The spiritual registry can include all these perspectives, each of which proposes a vision of the world and of the way in which man can act in order to reach a better life. In the case of pastoral counseling, spirituality is embedded in the religious or theological view, while the secular types of counseling place spirituality, religion and ideology on the same level (Deurzen 2005, 276). All three regard, each in its particular way, the construction of the meaning of life and of action for its fulfilment. To this end, they offer a key to the interpretation of reality, as well as forms of integrating specific life challenges. Spirituality belongs to the existential given of the awareness of a need to transcend the human being, as well as generating the need for accessing a view of one's personal world and of existence in general.

2. Spirituality in therapeutic and counseling practices

Apart from how we understand religion, ideology and spirituality, we should mention that there is an important difference between religion and spirituality, even if we accept a broader sense of spirituality which also includes the religious element. For instance, when Andre Lalande defines religion in his philosophical dictionary, he envisages a complex system, unfolding across three registers: 1) the institutional register, referring to community life with its rituals, beliefs and capacity to connect the individual to a superior power; 2) the personal register of experiences, beliefs and feelings which facilitate the relationship and the dialogue with the divinity; 3) the unifying register of the religious practice, which is based on the individual's actions of observing rules and customs, understood as a way of life that is assumed by the individual as a member of a religious community (Lalande 1988, 915-917). Thus, religion is a holistic system which offers integrating solutions for anything that can be perceived as significant from the point of view of both individual and community lives. In a more restrictive way, spirituality is considered by Lalande as a trait of the spiritual. It is deciphered and valorized through a system of oppositions. The spiritual is defined as: 1) opposed to the material, to the corporal; 2) opposed to the carnal, to animal life; 3) opposed to the temporal and to the immediate, practical and mundane interests (Lalande 1988, 1024).What seems to be crucial is the opposition between material and spiritual, between temporal and that which transcends time. Nevertheless, this opposition to existence as such affords an understanding of the fact that it can, and must be, overcome. Spirituality is a characteristic of something from within existence, which can be expanded to all forms of existence through the human action of spiritualizing the elements of the real which are not its bearers. This overcoming leads us to the idea of a transcendence that is specific for both religion and spirituality, except that in the case of religion we mean a system that refers to existence and post-existence as such, while in the case of spirituality we mean man's force to surpass himself and his ability to transform existence according to the characteristics stemming from the recognition of spiritual values. In terms of counseling activities, what seems important is the transformative force that can be set into motion by man, and the metamorphosis that can be initiated at the level of his own existence through valorizing spirituality.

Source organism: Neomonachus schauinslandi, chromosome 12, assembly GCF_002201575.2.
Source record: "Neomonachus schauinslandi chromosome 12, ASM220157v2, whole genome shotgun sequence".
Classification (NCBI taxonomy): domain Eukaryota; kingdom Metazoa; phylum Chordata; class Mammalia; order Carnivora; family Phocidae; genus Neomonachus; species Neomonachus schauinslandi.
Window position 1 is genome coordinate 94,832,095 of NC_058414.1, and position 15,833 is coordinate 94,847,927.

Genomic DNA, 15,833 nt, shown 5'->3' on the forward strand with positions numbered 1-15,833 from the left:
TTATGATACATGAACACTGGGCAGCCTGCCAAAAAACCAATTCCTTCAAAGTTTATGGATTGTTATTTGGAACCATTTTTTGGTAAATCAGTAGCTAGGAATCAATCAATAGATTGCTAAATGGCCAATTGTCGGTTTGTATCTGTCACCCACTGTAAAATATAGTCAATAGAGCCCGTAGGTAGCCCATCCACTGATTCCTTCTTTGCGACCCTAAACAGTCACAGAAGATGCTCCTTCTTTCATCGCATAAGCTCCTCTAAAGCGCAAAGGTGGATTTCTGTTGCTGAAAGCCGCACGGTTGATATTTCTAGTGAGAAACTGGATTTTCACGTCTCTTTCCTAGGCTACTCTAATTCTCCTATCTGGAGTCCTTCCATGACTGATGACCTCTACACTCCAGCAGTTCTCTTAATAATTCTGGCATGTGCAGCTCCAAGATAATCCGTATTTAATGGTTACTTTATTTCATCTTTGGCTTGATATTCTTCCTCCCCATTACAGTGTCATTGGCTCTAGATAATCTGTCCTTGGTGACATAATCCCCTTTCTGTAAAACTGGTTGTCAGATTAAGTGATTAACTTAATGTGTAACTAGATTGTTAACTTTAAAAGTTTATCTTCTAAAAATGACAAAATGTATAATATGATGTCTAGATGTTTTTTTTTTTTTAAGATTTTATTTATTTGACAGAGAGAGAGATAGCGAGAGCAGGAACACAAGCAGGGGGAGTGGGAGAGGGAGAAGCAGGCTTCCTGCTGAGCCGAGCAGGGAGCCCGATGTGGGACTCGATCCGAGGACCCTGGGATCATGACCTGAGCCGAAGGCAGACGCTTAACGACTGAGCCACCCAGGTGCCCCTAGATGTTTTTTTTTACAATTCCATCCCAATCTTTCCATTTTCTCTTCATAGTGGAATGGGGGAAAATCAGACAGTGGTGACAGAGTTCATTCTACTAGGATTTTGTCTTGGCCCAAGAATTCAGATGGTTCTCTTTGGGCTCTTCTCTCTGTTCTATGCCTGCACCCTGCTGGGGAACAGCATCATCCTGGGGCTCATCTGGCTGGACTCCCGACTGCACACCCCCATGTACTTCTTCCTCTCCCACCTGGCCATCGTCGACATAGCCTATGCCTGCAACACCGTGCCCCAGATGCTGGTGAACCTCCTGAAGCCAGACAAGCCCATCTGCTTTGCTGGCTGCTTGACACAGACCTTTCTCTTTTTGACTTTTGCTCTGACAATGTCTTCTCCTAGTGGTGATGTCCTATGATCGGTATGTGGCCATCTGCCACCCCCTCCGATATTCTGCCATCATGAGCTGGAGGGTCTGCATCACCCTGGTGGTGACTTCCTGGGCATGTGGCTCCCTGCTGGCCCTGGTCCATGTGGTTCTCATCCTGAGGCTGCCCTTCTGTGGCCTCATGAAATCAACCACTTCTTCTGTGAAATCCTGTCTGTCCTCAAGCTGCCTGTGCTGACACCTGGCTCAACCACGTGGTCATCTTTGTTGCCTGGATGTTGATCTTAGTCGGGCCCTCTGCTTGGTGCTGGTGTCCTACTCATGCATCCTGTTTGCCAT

Within our discussion on spiritual and therapeutic practices, a most encompassing definition of spirituality has been elaborated by the Association of Spiritual, Ethical and Religious Values in Counseling, dating back to 1998. The definition was established after a summit discussion by ASERVIC: "Spirituality is the drawing out and infusion of spirit in one's life. It is experienced as an active and passive process. Spirituality is also defined as a capacity and tendency that is innate and unique to all persons. This spiritual tendency moves the individual toward knowledge, love, meaning, peace, hope, transcendence, connectedness, compassion, wellness, and wholeness. Spirituality includes one's capacity for creativity, growth, and the development of a value system. Spirituality encompasses a variety of phenomena, including experiences, beliefs, and practices. Spirituality is approached from a variety of perspectives, including psychospiritual, religious, and transpersonal. While spirituality is usually expressed through culture, it both precedes and transcends culture." (ASERVIC, 1998)

Let us note that whereas in Lalande's philosophical vocabulary religion is a broad term, the abovementioned definition of spirituality covers an even broader meaning, a life horizon which includes a vast plurality of manifestations and experiences that we can describe as (being) spiritual.